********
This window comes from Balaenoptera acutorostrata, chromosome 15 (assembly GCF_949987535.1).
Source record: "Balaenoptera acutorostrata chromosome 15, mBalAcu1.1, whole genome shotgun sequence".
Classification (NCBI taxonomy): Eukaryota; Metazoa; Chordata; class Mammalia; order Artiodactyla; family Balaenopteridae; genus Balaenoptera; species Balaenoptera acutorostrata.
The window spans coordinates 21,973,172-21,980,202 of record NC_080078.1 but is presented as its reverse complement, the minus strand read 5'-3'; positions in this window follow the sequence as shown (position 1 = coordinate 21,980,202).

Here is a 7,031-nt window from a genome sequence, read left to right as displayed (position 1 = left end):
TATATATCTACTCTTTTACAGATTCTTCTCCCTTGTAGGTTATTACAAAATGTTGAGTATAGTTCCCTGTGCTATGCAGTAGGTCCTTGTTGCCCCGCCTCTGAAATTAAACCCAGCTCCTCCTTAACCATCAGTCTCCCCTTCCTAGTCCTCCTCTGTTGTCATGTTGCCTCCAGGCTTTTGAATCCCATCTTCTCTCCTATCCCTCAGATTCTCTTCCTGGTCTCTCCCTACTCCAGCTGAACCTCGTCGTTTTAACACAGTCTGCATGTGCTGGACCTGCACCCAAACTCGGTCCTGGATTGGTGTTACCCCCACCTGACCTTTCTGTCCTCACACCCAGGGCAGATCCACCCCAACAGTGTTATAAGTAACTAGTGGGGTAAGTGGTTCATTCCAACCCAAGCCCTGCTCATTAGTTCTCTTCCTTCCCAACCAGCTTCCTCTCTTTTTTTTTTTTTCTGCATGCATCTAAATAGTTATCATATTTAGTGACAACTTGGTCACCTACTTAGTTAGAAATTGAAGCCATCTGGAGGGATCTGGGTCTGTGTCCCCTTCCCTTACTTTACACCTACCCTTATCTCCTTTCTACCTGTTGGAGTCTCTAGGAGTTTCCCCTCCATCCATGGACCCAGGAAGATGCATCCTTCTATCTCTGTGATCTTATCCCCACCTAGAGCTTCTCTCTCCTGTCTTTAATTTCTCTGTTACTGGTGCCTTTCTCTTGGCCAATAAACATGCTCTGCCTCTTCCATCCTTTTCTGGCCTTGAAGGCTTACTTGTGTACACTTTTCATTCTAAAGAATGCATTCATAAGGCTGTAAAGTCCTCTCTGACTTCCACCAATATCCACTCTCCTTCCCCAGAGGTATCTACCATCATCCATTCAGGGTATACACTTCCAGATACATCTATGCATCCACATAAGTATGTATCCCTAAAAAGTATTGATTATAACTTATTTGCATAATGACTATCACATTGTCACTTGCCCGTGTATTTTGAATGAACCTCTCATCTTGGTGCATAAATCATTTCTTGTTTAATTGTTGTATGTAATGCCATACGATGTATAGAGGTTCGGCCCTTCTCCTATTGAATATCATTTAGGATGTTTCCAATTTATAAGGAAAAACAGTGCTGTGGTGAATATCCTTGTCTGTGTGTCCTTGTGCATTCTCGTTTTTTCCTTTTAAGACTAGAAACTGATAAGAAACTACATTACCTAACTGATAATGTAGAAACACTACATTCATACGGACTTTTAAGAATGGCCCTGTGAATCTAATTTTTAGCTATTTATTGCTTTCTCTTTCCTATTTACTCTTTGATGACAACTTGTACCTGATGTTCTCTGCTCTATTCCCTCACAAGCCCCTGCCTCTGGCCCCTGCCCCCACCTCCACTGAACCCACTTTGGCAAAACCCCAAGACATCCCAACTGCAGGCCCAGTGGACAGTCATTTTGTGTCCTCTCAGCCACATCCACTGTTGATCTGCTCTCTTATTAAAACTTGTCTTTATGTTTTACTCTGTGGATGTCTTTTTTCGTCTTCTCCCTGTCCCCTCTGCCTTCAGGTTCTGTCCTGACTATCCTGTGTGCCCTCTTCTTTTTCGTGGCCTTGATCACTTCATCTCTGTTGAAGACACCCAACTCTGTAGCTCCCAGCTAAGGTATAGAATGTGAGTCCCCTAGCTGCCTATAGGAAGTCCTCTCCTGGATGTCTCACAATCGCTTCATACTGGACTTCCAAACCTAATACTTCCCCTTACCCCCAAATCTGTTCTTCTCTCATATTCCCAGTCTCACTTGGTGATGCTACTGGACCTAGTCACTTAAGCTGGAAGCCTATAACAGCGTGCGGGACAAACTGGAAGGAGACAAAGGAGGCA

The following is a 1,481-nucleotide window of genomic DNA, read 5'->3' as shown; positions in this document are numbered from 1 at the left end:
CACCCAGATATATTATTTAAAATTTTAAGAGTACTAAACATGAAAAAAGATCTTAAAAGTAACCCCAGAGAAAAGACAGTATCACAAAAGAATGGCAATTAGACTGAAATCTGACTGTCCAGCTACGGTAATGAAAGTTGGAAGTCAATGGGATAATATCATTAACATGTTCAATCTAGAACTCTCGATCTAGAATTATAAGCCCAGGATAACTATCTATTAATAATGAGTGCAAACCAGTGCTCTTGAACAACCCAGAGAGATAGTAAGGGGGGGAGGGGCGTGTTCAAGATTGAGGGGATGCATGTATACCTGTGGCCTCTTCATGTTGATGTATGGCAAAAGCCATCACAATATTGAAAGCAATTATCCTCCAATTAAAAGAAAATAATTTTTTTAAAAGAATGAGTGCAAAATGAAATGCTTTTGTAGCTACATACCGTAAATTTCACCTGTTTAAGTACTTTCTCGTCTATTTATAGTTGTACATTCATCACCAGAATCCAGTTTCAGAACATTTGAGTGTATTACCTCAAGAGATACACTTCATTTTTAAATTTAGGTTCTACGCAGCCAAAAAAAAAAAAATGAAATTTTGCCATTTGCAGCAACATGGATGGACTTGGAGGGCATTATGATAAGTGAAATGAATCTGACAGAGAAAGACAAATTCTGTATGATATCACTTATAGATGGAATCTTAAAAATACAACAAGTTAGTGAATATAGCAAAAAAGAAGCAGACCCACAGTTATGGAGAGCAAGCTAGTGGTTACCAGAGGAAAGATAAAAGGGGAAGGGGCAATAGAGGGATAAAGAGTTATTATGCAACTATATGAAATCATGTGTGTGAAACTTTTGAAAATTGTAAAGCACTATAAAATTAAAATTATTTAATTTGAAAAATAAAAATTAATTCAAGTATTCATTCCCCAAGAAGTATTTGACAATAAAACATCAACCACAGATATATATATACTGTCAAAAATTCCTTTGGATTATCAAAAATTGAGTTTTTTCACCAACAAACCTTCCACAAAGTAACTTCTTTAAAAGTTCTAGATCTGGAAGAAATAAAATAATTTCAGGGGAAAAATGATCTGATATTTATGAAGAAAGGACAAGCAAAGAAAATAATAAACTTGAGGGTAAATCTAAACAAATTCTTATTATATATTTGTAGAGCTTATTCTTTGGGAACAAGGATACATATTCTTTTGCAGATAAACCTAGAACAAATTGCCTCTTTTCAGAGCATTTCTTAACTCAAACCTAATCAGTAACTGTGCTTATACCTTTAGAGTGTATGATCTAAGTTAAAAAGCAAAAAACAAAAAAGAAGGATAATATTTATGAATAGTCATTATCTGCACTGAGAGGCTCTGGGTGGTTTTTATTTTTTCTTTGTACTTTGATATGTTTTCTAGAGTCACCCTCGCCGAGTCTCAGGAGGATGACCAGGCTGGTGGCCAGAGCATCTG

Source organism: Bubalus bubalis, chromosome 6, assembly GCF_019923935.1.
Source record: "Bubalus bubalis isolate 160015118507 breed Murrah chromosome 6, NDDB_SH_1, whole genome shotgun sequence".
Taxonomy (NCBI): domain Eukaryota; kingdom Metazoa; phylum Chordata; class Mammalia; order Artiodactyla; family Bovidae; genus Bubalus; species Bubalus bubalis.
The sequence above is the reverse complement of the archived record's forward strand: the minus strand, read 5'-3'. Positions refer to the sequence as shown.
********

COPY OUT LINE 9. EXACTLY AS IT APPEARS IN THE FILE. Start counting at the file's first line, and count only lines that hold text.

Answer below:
Source organism: Bubalus bubalis, chromosome 6, assembly GCF_019923935.1.